UNLV is also well-known for its excellent golf programs. Led by coach Dwaine Knight, the UNLV Golf program has turned out PGA Tour pro's such as Adam Scott, Chris Riley, Chad Campbell,and Ryan Moore, and Skip Kendall. At times they have been ranked #1 by one of the three college polls. They won the NCAA National golf team championship in 1998.
As of March 2008, the Rebel Men's Swimming and Diving Team has won four straight Mountain West Conference titles. Three Rebel swimmers competed in the 2008 Beijing Olympics; Joe Bartoch and Richard Hortness represented Canada and Jonas Anderson represented Sweden.
Notable faculty include Dave Hickey, MacArthur Foundation fellow; Lawrence L. Larmore, theoretical computer scientist; Willard Hughes Rollings, historian; Murray Rothbard, Libertarian writer for the Las Vegas Review Journal; Tom Shires, pioneer of the use of saline in shock; Wole Soyinka, Nobel laureate; Dina Titus, Nevada U.S. Congresswoman; Michael Tylo, soap opera actor; Douglas A. Unger, writer and author; Clarence Gilyard, actor on Walker, Texas Ranger, and Michel Hugo, notable and prolific cinematographer.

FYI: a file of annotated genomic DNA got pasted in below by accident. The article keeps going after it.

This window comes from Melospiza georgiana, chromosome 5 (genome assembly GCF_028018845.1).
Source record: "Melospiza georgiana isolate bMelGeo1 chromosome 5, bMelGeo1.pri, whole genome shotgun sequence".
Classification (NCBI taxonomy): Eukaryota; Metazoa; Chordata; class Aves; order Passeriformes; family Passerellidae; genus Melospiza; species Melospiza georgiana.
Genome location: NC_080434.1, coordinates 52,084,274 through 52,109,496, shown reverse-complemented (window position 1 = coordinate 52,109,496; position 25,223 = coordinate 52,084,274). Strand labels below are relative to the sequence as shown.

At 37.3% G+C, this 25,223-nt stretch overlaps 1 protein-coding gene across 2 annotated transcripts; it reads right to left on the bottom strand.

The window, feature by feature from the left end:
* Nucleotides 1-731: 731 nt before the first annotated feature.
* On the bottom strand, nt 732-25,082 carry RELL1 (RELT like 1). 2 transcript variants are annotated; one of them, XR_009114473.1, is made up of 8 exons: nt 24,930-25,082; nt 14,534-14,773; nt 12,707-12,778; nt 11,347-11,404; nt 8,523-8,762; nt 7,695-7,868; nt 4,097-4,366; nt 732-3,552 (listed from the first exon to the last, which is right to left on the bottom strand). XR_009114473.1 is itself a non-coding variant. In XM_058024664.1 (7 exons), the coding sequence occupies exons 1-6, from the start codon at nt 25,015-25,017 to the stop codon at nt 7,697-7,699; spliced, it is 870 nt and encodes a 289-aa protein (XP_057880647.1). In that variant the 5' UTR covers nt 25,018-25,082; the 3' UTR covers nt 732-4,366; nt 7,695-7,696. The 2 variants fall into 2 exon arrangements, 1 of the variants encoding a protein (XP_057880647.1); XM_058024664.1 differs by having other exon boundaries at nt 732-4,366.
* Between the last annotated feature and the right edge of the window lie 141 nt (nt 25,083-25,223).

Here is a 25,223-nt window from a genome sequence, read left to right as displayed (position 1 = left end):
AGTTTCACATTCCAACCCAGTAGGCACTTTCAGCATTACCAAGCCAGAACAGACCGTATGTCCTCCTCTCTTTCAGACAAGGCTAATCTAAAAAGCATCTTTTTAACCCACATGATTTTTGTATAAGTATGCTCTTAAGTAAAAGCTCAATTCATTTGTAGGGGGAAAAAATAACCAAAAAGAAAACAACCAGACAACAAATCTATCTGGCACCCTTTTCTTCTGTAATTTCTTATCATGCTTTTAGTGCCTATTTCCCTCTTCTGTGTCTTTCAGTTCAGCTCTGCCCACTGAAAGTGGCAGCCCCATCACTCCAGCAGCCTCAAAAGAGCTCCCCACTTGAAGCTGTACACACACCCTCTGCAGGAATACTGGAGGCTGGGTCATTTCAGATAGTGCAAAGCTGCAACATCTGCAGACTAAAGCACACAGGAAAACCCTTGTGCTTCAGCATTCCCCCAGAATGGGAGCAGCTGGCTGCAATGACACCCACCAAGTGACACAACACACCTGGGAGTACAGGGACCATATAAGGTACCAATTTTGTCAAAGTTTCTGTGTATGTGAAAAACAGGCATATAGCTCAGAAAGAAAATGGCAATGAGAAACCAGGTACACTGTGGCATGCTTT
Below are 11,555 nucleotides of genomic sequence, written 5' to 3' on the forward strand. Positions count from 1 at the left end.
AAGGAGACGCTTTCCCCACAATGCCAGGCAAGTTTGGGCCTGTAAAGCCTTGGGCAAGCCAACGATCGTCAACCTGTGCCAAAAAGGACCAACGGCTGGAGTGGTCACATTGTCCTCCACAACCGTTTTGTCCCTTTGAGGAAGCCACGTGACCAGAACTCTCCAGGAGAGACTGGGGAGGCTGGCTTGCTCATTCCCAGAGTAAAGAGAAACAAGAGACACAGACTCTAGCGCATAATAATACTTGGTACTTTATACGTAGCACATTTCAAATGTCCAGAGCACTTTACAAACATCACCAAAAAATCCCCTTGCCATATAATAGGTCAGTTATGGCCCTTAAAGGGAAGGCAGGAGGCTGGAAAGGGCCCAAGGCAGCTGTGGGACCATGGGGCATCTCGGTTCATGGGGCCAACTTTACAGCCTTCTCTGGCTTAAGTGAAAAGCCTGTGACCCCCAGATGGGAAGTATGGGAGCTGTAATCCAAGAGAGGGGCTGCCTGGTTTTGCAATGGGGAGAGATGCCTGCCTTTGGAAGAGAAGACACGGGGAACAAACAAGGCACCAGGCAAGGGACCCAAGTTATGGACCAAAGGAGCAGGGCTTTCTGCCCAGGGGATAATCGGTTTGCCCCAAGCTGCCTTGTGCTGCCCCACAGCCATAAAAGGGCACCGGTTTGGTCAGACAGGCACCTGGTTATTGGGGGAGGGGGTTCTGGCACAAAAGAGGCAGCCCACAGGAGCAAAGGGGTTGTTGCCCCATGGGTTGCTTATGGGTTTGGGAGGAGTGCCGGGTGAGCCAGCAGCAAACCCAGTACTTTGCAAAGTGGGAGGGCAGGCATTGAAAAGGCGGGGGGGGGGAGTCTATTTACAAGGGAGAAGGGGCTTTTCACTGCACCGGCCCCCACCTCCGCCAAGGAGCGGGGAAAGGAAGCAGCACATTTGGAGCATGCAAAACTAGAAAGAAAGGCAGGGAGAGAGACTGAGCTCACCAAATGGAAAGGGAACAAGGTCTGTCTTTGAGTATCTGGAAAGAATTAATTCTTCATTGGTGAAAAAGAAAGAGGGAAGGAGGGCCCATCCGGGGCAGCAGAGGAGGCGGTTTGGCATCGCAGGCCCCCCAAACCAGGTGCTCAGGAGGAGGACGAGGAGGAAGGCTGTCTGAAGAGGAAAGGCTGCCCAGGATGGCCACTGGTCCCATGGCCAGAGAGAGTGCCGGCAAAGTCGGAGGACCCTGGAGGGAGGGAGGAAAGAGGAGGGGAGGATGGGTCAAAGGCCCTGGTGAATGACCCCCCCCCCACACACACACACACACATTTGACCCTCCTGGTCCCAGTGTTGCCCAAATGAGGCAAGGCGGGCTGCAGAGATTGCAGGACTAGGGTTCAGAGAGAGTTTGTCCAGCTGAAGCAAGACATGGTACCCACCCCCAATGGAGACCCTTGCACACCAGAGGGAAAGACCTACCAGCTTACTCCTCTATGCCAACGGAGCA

UNLV has seen many of its former students go on to local and national prominence. This includes many athletes that have excelled at the collegiate and professional levels, including: Greg Anthony, Stacey Augmon, Chad Campbell, Randall Cunningham, Cecil Fielder, Larry Johnson, Ryan Ludwick, Shawn Marion, Keenan McCardell, Adam Scott, Reggie Theus, and Matt Williams.
Former Rebels in the entertainment world include Chris Cox (DJ), Guy Fieri, Jimmy Kimmel, Suge Knight, Kenny Mayne, Tabitha and Napoleon D'umo, Ronnie Vannucci, Eric Whitacre, and Anthony E. Zuiker.
UNLV has also produced numerous politicians, including U.S. Congresswoman Shelley Berkley, U.S. Senator John Ensign, and Clark County District Attorney David Roger. Other notable alumni include Christian philosopher Francis J. Beckwith, President of Maloof Hotels and owner of the Sacramento Kings George J. Maloof, Jr., Flo Rida, and Leon Lett.